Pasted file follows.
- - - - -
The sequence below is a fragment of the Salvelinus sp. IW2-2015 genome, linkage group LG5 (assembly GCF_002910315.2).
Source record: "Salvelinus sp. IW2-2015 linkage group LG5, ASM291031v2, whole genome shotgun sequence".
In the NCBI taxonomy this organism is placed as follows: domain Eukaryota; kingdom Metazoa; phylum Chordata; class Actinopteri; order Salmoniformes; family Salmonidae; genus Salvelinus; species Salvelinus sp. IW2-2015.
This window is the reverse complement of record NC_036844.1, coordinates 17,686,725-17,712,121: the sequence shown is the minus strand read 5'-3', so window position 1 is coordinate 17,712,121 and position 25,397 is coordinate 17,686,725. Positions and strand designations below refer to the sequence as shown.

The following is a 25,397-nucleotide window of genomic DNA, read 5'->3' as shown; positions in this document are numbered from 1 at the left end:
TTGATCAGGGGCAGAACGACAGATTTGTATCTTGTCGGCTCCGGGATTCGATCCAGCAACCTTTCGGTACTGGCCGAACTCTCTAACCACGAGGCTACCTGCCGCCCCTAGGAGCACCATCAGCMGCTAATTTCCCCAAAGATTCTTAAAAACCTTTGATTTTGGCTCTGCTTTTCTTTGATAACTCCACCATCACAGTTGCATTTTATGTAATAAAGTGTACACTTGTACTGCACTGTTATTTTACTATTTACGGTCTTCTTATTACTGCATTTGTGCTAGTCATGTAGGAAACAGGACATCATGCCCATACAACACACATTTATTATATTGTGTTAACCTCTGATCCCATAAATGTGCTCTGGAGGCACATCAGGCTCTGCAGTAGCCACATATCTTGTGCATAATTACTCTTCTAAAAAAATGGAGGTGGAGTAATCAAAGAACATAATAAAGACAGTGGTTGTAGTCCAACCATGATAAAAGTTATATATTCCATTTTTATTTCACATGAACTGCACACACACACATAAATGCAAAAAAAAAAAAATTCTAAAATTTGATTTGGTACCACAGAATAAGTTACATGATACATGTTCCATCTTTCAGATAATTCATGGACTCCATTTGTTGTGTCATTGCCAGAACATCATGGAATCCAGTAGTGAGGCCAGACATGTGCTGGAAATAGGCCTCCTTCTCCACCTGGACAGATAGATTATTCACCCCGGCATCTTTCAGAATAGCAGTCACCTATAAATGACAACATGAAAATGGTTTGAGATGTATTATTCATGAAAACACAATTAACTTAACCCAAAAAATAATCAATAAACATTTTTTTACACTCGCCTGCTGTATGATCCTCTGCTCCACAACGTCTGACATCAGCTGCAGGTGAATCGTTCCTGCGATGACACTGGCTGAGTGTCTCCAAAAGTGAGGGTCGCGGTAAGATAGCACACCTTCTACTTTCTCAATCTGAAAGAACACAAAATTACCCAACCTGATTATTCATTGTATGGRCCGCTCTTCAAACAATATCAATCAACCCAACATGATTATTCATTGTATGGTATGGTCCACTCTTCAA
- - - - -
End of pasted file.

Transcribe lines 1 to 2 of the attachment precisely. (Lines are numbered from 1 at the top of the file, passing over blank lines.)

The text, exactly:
The sequence below is a fragment of the Salvelinus sp. IW2-2015 genome, linkage group LG5 (assembly GCF_002910315.2).
Source record: "Salvelinus sp. IW2-2015 linkage group LG5, ASM291031v2, whole genome shotgun sequence".